Jump to content
Survival Threads
Sign in to follow this  
dthomasdigital

Why Being Prepared Pays Off In The Long Run

Recommended Posts

Last night the sky's opened up over the New Mexico High Desert. A storm formed over the Jemez Mountains rolled down their majestic canyons and mesas right over my little part of New mexico. It did so with 80 mile per hour winds and golf ball size hail stones. It was ferocious and at times a bit scary, the roar of the wind , the hail tearing though the fruit trees, grape vines, and even beating my lavender bushes to the ground, I mean lavender, nothing hurts that stuff. I knew for sure we would loose some windows and might even loose some roof tiles. That is why being prepared pays off in the long run. You see I was prepared I had tarps, tape, all the tools ready to cover up any holes, even sheets of plywood ready to go when I needed it to. I have plenty of flash lights that get tested for operations on a regular basis, generator, and an emergency plan if thing got anymore out of hand. When you have those things on hand and ready to use it sure makes things a bit less scary.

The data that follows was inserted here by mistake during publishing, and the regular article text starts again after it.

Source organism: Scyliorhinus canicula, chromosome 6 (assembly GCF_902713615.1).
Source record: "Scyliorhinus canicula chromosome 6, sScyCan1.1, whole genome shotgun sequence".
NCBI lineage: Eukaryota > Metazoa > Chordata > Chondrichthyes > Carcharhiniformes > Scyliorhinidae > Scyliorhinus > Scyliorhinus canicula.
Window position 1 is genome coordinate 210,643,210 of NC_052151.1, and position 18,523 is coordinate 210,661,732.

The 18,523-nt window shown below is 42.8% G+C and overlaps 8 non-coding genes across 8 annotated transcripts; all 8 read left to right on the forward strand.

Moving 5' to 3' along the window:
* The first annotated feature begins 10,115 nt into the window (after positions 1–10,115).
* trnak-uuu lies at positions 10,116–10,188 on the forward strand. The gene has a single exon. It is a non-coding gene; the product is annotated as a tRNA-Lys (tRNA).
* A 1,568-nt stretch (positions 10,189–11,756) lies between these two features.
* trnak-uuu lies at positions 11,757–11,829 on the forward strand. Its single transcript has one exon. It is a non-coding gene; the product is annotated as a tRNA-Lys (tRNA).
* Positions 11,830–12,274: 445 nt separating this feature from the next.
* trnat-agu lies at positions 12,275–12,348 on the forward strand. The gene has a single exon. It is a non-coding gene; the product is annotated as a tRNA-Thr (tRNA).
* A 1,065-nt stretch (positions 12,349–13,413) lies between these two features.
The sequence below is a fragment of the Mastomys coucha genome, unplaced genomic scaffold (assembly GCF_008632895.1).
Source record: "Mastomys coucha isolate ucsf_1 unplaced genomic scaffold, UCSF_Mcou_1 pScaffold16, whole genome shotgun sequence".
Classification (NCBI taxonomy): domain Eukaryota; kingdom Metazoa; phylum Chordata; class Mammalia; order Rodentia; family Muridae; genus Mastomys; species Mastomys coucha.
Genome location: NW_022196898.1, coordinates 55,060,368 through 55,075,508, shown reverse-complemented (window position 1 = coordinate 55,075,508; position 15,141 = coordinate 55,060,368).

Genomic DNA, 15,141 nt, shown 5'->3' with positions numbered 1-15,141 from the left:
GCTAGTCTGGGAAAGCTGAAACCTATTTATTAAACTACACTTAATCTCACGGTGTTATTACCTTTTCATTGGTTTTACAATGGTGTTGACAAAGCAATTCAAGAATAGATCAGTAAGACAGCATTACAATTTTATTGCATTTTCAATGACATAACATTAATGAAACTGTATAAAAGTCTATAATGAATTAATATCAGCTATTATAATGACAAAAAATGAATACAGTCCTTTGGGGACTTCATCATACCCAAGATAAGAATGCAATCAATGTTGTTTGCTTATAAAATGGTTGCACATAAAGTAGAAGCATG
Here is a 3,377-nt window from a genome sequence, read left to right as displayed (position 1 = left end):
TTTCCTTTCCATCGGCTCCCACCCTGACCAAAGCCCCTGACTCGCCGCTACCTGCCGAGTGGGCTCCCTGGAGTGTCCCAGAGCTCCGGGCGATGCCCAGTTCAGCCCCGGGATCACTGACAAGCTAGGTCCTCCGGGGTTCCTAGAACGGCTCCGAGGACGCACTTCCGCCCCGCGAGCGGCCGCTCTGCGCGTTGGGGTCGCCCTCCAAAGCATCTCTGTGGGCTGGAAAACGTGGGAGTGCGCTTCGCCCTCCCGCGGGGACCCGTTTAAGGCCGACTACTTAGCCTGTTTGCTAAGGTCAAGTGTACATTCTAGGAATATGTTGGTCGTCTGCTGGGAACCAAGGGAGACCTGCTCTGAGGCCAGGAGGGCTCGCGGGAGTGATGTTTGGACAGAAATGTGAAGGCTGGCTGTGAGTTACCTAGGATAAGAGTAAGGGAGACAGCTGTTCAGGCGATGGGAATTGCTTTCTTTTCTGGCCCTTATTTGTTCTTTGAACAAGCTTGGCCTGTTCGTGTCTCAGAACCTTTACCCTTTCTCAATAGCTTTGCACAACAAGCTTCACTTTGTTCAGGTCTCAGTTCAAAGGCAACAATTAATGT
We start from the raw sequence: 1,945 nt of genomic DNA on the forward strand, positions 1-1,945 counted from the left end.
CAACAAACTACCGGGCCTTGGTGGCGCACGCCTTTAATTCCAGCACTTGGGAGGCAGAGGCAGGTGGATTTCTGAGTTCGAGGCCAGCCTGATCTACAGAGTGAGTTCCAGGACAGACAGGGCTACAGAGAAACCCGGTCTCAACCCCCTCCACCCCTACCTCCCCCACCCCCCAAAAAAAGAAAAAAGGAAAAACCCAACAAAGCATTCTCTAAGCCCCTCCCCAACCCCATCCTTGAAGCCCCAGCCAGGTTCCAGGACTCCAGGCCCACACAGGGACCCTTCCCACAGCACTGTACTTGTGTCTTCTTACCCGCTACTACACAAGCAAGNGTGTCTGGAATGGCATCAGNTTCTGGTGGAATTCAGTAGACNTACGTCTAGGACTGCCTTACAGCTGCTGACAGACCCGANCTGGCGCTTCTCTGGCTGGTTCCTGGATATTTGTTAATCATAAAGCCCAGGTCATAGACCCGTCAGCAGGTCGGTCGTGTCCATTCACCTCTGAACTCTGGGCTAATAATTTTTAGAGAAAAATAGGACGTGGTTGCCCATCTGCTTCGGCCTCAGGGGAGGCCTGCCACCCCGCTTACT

The good news is no windows broke, slight roof damage, and the garage door is dented up pretty good but that's all. The bad news is my grape harvest will be a complete loss this year. If any one has any ideas on promoting growth for trees I'd sure like to hear it. As all my fruit trees and ornamental trees have almost been stripped bare.

The forecast calls for more monsoons the rest of the week, fingers crossed that the hail stays out of the picture.

 

Share this post


Link to post
Share on other sites

Sorry to hear that, @dthomasdigital,  a damn shame :(

my only suggestion,  worth exactly what you paid for it, would be to try treating the trees with compost tea fertilization.  Based on our mostly unscientific experiments, it really kicks up vegetative growth  (herbs and lettuces), but not great for blossoms and fruiting growth. (Tomatoes )

what makes me think it might help the trees is that the overspray and drainage into soil have made the volunteer maple saplings and that $÷%*£@( Euonymus bush go batsh*t crazy with leaf and branch growth 

good luck, my friend 

  • Upvote 1

Share this post


Link to post
Share on other sites

Create an account or sign in to comment

You need to be a member in order to leave a comment

Create an account

Sign up for a new account in our community. It's easy!

Register a new account

Sign in

Already have an account? Sign in here.

Sign In Now
Sign in to follow this  

×